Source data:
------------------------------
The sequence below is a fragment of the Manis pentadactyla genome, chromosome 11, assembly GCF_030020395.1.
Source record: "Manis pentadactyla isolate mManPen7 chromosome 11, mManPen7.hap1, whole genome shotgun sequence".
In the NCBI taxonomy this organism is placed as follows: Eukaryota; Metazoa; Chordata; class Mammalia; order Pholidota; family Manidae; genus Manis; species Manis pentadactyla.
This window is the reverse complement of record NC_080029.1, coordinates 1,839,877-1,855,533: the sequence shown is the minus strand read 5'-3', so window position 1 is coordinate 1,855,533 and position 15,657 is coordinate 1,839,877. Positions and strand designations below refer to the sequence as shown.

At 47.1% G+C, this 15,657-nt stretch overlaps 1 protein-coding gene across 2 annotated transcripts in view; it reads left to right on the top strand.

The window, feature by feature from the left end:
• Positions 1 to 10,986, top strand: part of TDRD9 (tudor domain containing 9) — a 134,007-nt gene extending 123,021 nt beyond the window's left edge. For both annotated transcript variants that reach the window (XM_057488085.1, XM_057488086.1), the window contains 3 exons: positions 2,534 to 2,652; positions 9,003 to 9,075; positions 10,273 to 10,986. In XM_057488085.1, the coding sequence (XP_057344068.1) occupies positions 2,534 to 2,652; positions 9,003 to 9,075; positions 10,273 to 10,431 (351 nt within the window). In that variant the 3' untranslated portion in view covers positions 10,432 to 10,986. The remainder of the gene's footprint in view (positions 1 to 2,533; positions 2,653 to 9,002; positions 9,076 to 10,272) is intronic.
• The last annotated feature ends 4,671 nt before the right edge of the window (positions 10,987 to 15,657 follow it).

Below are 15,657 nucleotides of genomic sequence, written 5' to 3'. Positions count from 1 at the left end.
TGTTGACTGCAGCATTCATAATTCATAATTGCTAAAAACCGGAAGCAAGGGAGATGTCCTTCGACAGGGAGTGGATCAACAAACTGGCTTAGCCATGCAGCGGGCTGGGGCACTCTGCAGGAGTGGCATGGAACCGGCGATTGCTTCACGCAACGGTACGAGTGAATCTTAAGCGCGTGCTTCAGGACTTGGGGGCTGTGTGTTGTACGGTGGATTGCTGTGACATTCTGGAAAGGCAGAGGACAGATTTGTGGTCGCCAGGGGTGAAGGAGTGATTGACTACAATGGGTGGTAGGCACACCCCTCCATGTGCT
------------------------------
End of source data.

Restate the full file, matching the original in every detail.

The sequence below is a fragment of the Manis pentadactyla genome, chromosome 11, assembly GCF_030020395.1.
Source record: "Manis pentadactyla isolate mManPen7 chromosome 11, mManPen7.hap1, whole genome shotgun sequence".
In the NCBI taxonomy this organism is placed as follows: Eukaryota; Metazoa; Chordata; class Mammalia; order Pholidota; family Manidae; genus Manis; species Manis pentadactyla.
This window is the reverse complement of record NC_080029.1, coordinates 1,839,877-1,855,533: the sequence shown is the minus strand read 5'-3', so window position 1 is coordinate 1,855,533 and position 15,657 is coordinate 1,839,877. Positions and strand designations below refer to the sequence as shown.

At 47.1% G+C, this 15,657-nt stretch overlaps 1 protein-coding gene across 2 annotated transcripts in view; it reads left to right on the top strand.

The window, feature by feature from the left end:
• Positions 1 to 10,986, top strand: part of TDRD9 (tudor domain containing 9) — a 134,007-nt gene extending 123,021 nt beyond the window's left edge. For both annotated transcript variants that reach the window (XM_057488085.1, XM_057488086.1), the window contains 3 exons: positions 2,534 to 2,652; positions 9,003 to 9,075; positions 10,273 to 10,986. In XM_057488085.1, the coding sequence (XP_057344068.1) occupies positions 2,534 to 2,652; positions 9,003 to 9,075; positions 10,273 to 10,431 (351 nt within the window). In that variant the 3' untranslated portion in view covers positions 10,432 to 10,986. The remainder of the gene's footprint in view (positions 1 to 2,533; positions 2,653 to 9,002; positions 9,076 to 10,272) is intronic.
• The last annotated feature ends 4,671 nt before the right edge of the window (positions 10,987 to 15,657 follow it).

Below are 15,657 nucleotides of genomic sequence, written 5' to 3'. Positions count from 1 at the left end.
TGTTGACTGCAGCATTCATAATTCATAATTGCTAAAAACCGGAAGCAAGGGAGATGTCCTTCGACAGGGAGTGGATCAACAAACTGGCTTAGCCATGCAGCGGGCTGGGGCACTCTGCAGGAGTGGCATGGAACCGGCGATTGCTTCACGCAACGGTACGAGTGAATCTTAAGCGCGTGCTTCAGGACTTGGGGGCTGTGTGTTGTACGGTGGATTGCTGTGACATTCTGGAAAGGCAGAGGACAGATTTGTGGTCGCCAGGGGTGAAGGAGTGATTGACTACAATGGGTGGTAGGCACACCCCTCCATGTGCT